Divide the food basket helps

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The Divide Food Basket has been serving the community for over 25 years, providing much needed support with food baskets for those in need.

Food is provided no questions asked. Gary Johnson has been with the group for over 20 years and is currently its chairman. He first worked with Nancy Mundt for the first few years and as Nancy left the community she was asked who was going to take the DFB.

She said, “Gary is! And that’s how Johnson became the coordinator. Johnson says, “I don’t join a lot of organizations, but the ones I do join because I like to know what’s going on. I had a long career with the Boy Scouts as a regional commissioner. In the San Francisco Bay Area, I was involved in church and was an ex-buzzer of the Clamps.

The DFB Food Ministry is part of the Georgetown United Methodist Church. Johnson says, “We have eight or nine churches actively involved. Kelsey Church recently got involved.

At first the DFB was small but very active at Christmas. Now it’s all year round. Johnson says, “We keep an eye out for different needs throughout the year to help community members. The DFB is also doing other things, such as recently providing money to a local church to help fight vandalism.

When the DFB started, food was collected at Georgetown Elementary School and Raley’s was donated annually; the DFB continued to grow.

The House of Prayer receives food from the El Dorado County Food Bank and other donation sites receive food from the Placer Food Bank. Johnson says, “We buy our food at a great price. They treated us very well. There are three locations for the distribution of food baskets year round on the Divide – Calvary Chapel in Greenwood, House of Prayer in Garden Valley, and The United Methodist Church in Georgetown.

A particularly important aspect of the DFB is the annual Divide Christmas Food Basket. There are so many elements to this project that it is a testament to Johnson’s organizational skills to make it all run smoothly. It’s also a family affair as Johnson’s wife, Mary Ellen, is involved and coordinates Angel’s gifts, bikes and toys, and takes care of the distribution of these to the Methodist Church. .

The DCB has evolved over time with distribution initially managed at VFW Hall. As the turnout grew, it moved to the IOOF hall. Bernie Bilodoeau, IOOF member, organized the use of the room.

Johnson says: “Larry Morgan and the IOOF treated us well and do a great job.” DCB also obtains its food from the Placer Food Bank and DCB also pays for this food. During this time of year, DCB hosts food drives like the one recently held at Golden Sierra High School. Other funds come from people’s cash donations and donations from Mar-Val Turkey Bucks. Mar-Val and Holiday Market also generously organize their branded products in bags where customers can purchase a bag which is collected by DCB and added to the merchandise for the food baskets. Canned hams, also purchased in Mar-Val, are part of the food basket.

This year’s DCB drive-through distribution will take place on December 17th. Starting Tuesday of this week, the House of Prayer is donating a truck and driver and the food is collected at the Placer Food Bank. Wednesday, Thursday, and Friday volunteers begin to organize merchandise, with each volunteer having a pre-assigned task. The group found that fewer people with knowledge of their duties work better than many volunteers.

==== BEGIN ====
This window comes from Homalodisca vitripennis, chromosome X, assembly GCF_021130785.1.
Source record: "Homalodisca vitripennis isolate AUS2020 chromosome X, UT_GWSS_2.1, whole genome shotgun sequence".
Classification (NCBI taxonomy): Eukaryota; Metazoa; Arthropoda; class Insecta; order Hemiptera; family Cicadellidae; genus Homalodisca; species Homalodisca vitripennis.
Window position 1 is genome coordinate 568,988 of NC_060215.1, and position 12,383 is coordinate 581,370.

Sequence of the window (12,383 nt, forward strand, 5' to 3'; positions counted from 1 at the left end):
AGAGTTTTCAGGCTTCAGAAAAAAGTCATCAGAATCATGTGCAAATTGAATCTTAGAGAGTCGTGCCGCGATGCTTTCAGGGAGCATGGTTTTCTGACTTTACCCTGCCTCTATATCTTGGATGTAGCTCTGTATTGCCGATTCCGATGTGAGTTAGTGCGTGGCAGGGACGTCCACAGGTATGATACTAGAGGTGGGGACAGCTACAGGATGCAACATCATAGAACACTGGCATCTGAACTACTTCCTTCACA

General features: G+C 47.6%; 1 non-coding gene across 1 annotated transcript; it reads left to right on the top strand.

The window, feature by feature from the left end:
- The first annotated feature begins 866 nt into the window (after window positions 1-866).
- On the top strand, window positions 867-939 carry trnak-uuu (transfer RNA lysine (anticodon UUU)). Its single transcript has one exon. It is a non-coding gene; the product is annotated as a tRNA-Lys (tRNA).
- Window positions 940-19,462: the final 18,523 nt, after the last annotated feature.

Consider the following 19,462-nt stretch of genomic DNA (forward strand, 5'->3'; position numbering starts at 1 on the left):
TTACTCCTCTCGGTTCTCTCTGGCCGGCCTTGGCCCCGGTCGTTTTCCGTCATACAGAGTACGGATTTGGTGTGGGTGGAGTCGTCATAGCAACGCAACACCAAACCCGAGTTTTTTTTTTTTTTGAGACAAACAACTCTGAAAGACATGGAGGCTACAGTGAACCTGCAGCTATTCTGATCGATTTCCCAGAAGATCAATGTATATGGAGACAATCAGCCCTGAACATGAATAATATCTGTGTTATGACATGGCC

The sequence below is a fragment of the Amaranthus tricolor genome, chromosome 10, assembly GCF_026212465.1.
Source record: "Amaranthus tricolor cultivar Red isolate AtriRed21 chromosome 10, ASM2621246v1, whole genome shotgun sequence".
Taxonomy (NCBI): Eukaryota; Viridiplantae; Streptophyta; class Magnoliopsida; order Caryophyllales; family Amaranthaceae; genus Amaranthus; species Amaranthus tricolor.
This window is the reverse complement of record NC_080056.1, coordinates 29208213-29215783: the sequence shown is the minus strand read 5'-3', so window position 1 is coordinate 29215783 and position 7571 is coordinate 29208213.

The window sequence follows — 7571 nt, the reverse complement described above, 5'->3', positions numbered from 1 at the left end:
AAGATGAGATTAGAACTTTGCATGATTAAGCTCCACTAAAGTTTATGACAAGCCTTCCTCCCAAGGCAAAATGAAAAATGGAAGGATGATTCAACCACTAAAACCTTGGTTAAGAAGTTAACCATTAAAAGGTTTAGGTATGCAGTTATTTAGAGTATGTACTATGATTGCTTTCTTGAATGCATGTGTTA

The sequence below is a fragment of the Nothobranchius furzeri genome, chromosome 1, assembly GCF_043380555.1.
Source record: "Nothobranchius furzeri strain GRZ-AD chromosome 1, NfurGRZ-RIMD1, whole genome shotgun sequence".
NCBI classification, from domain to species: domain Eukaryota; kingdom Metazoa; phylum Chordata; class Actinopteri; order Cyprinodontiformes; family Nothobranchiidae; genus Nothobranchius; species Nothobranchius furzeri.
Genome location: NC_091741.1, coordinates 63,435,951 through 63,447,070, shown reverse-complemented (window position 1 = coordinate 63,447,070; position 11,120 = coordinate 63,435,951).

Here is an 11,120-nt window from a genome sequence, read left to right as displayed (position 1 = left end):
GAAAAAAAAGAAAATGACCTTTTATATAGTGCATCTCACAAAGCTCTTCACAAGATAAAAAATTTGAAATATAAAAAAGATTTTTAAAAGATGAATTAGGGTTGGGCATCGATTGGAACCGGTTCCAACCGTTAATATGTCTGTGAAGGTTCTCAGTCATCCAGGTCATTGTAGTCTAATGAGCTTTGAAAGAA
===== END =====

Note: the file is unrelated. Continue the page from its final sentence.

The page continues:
This is the second year of running the event as a drive-thru and they have found it to be safer and more efficient. Even the church, Pastor Linda Jamieson, gets involved, distributing dog biscuits and cat food. Johnson gives special recognition and says, “David Justice is dedicated to this week and his people are directing traffic and help where it’s needed. We have radios to keep in touch.

In order to ensure the smooth running of the distribution, families are allocated a collection time spaced every 15 minutes. Check-in takes place at St. James Catholic Church, where coats, blankets and similar items are distributed. Volunteers communicate by radio to the IOOF that the recipient is approaching them and transmit the number assigned to them. Volunteers will have the food basket waiting to be put in the recipient’s car.

Justice helps with the logistics by coordinating the three different sites, the latest being the Methodist Church, where reconditioned bikes, Angel gifts and toys are distributed. No one is refused, but children from families who have registered will receive a wrapped Angel gift up to the age of 17. Toys are also distributed to families who have not registered. It really is a team effort as Neill Boitnott coordinates the toy pickup and Bill Wheeler takes care of the bike pickup and reconditioning.

There is usually a question which is, “What happens to the goods that are left over?” Johnson says, “The goal is to donate every can, but sometimes we have a few baskets of food left that we send to Calvary Church or the House of Prayer for distribution the following week. Every donation they receive is distributed. The remaining toys go to Birthday Buddies. During the year, Cindy Gaffney, a public health nurse, brings toys to the homes she visits.

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